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  • Judaism in Antiquity:Ethno-Religion or National Identity
  • Martha Himmelfarb (bio)

Martha Himmelfarb, Shaye J. D. Cohen, From the Maccabees to the Mishnah, David Goodblatt, Elements of Ancient Jewish Nationalism, Dead Sea Scrolls, Jewish Nationalism, Hellenistic Judaism, proto-Christian Judaism, proto-rabbinic Judaism, Palestinian Judaism, Jewish Diversity

Shaye J. D. Cohen . From the Maccabees to the Mishnah. 2nd edition. Louisville, Ky.: Westminster John Knox Press, 2006. Pp. xiv + 250.
David Goodblatt . Elements of Ancient Jewish Nationalism. New York: Cambridge University Press, 2006. Pp. xvi + 260.

In the decades following the discovery of the Dead Sea Scrolls the scholarly fashion, at least in North America, was to emphasize the diversity of beliefs and practices that made up ancient Judaism. Some scholars preferred to speak of Judaisms in the plural on the theory that no single ism could do justice to the range and variety reflected in the ancient texts. In part this emphasis on diversity grew out of the effort to integrate the new and sometimes startling glimpses the Scrolls provided of the worldview of the sectarians who wrote and preserved them. In part—thanks to the work of scholars such as Elias Bickerman, Saul Lieberman, and Martin Hengel—it grew out of an attempt to take account of the new understanding of the importance of Hellenistic culture not just for the Greek-speaking Jews of the Diaspora but also for the Jews of Palestine. It also helped to move scholars away from the habit once common in New Testament scholarship of understanding ancient Judaism in dualistic pairs: (proto-Christian) Hellenistic Judaism in the Diaspora vs. (proto-rabbinic) Palestinian Judaism, or the (proto-Christian) prophetic strand of ancient Judaism vs. the (proto-rabbinic) legalistic strand.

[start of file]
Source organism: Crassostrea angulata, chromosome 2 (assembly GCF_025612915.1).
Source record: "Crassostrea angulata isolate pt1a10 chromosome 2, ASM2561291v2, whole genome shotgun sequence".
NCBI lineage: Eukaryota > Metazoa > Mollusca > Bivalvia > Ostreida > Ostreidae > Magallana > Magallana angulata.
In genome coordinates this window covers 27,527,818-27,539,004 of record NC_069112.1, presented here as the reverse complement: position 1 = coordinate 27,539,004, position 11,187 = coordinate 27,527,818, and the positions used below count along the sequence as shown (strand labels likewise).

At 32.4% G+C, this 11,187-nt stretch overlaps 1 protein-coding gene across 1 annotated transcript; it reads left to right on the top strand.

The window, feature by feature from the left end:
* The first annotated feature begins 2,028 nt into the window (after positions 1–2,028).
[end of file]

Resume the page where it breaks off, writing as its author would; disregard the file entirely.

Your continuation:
There can be no doubt that the emphasis on diversity had some salutary effects, encouraging careful attention to the significance of the specifics of individual texts that might once have been too quickly assigned to a larger category. But it also raised questions of its own, most importantly, the problem of the connections among the various individual strands on which attention was now being lavished. Or, as Shaye J. D. [End Page 65] Cohen puts it in From the Maccabees to the Mishnah, his introduction to Judaism during the period indicated by his title, "With such diversity, was there any unity? What links these diverse phenomena together and allows them all to be called Judaism?" (p. 12).

Cohen answers his own questions thus:

The most potent [unifying] force . . . is self-perception or self-definition . . . the Jews . . . felt (and still feel) an affinity for their fellow Jews throughout the world, in spite of differences in language, practice, ideology, and political loyalty. Such feelings are normal for minority groups in both ancient and modern times


Though this description of Jewish identity is clear and apparently commonsensical, the parallel between the self-perception of the Jews of antiquity and the Jews of modernity is by no means as self-evident as Cohen implies. Evidence for the ancient world is so partial and fragmentary that scholars often draw on sociological or anthropological studies of contemporary groups in order to deduce things about antiquity that the surviving evidence does not reveal. Yet any discussion of similarities between ancient and modern Jewish identity should take account of significant structural differences. Most important, whereas in pre-Christian antiquity the Jews were one minority among many, with the rise of Christianity to imperial power Jews became the minority par excellence, a status they have retained at least in the West among the heirs of Christendom. Furthermore, one defining feature of Jewish modernity is the significant number of Jews who have no connection to Jewish communal life at all, sometimes on ideological grounds; as Cohen points out, in antiquity ideological rejection of Jewish identity was not a significant phenomenon (pp. 32–34).

From the Maccabees to the Mishnah was a first-rate introduction to ancient Judaism when it first appeared in 1987. It was one of the few introductions to treat institutions as well as texts in both the Diaspora and Palestine, and it did so in a thoughtful, historically informed fashion. It did an excellent job of taking account of early...


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